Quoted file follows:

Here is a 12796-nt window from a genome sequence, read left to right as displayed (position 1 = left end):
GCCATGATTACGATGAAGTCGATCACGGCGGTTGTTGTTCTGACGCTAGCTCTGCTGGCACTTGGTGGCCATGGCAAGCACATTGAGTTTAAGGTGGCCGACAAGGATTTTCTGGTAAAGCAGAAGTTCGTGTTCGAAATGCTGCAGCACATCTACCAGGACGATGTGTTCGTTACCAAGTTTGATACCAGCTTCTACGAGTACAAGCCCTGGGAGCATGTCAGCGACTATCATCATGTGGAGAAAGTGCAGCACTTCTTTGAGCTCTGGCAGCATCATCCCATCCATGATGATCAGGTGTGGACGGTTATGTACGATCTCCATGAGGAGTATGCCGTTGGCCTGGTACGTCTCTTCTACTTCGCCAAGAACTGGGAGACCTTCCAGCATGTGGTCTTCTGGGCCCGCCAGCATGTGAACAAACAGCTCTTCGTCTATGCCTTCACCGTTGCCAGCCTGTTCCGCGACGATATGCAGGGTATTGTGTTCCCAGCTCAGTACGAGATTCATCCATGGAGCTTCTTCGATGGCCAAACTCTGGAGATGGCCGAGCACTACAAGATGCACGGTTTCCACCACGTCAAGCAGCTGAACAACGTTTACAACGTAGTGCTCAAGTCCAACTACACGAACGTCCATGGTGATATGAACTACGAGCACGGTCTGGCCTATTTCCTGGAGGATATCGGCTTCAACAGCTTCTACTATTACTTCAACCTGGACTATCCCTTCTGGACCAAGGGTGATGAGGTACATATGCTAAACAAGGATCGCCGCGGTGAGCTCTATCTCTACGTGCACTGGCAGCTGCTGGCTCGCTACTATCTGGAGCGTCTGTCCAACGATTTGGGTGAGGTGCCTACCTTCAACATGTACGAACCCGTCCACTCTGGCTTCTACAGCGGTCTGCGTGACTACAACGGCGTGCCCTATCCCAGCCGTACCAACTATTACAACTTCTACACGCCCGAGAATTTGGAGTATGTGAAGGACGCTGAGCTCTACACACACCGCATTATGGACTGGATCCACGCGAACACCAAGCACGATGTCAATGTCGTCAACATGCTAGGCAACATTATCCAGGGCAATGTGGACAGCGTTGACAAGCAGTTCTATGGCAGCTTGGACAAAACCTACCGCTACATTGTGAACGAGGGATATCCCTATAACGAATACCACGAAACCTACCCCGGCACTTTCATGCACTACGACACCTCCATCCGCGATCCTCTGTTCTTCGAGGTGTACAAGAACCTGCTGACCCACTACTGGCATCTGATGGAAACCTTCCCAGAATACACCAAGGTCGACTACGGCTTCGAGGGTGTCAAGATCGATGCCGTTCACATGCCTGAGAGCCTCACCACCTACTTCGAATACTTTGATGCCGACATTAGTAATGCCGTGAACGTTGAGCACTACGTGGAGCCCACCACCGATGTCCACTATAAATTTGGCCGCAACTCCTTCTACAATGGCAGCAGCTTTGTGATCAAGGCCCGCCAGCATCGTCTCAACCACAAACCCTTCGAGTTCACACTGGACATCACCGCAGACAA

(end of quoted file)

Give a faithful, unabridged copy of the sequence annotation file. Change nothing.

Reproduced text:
Here is a 12796-nt window from a genome sequence, read left to right as displayed (position 1 = left end):
GCCATGATTACGATGAAGTCGATCACGGCGGTTGTTGTTCTGACGCTAGCTCTGCTGGCACTTGGTGGCCATGGCAAGCACATTGAGTTTAAGGTGGCCGACAAGGATTTTCTGGTAAAGCAGAAGTTCGTGTTCGAAATGCTGCAGCACATCTACCAGGACGATGTGTTCGTTACCAAGTTTGATACCAGCTTCTACGAGTACAAGCCCTGGGAGCATGTCAGCGACTATCATCATGTGGAGAAAGTGCAGCACTTCTTTGAGCTCTGGCAGCATCATCCCATCCATGATGATCAGGTGTGGACGGTTATGTACGATCTCCATGAGGAGTATGCCGTTGGCCTGGTACGTCTCTTCTACTTCGCCAAGAACTGGGAGACCTTCCAGCATGTGGTCTTCTGGGCCCGCCAGCATGTGAACAAACAGCTCTTCGTCTATGCCTTCACCGTTGCCAGCCTGTTCCGCGACGATATGCAGGGTATTGTGTTCCCAGCTCAGTACGAGATTCATCCATGGAGCTTCTTCGATGGCCAAACTCTGGAGATGGCCGAGCACTACAAGATGCACGGTTTCCACCACGTCAAGCAGCTGAACAACGTTTACAACGTAGTGCTCAAGTCCAACTACACGAACGTCCATGGTGATATGAACTACGAGCACGGTCTGGCCTATTTCCTGGAGGATATCGGCTTCAACAGCTTCTACTATTACTTCAACCTGGACTATCCCTTCTGGACCAAGGGTGATGAGGTACATATGCTAAACAAGGATCGCCGCGGTGAGCTCTATCTCTACGTGCACTGGCAGCTGCTGGCTCGCTACTATCTGGAGCGTCTGTCCAACGATTTGGGTGAGGTGCCTACCTTCAACATGTACGAACCCGTCCACTCTGGCTTCTACAGCGGTCTGCGTGACTACAACGGCGTGCCCTATCCCAGCCGTACCAACTATTACAACTTCTACACGCCCGAGAATTTGGAGTATGTGAAGGACGCTGAGCTCTACACACACCGCATTATGGACTGGATCCACGCGAACACCAAGCACGATGTCAATGTCGTCAACATGCTAGGCAACATTATCCAGGGCAATGTGGACAGCGTTGACAAGCAGTTCTATGGCAGCTTGGACAAAACCTACCGCTACATTGTGAACGAGGGATATCCCTATAACGAATACCACGAAACCTACCCCGGCACTTTCATGCACTACGACACCTCCATCCGCGATCCTCTGTTCTTCGAGGTGTACAAGAACCTGCTGACCCACTACTGGCATCTGATGGAAACCTTCCCAGAATACACCAAGGTCGACTACGGCTTCGAGGGTGTCAAGATCGATGCCGTTCACATGCCTGAGAGCCTCACCACCTACTTCGAATACTTTGATGCCGACATTAGTAATGCCGTGAACGTTGAGCACTACGTGGAGCCCACCACCGATGTCCACTATAAATTTGGCCGCAACTCCTTCTACAATGGCAGCAGCTTTGTGATCAAGGCCCGCCAGCATCGTCTCAACCACAAACCCTTCGAGTTCACACTGGACATCACCGCAGACAA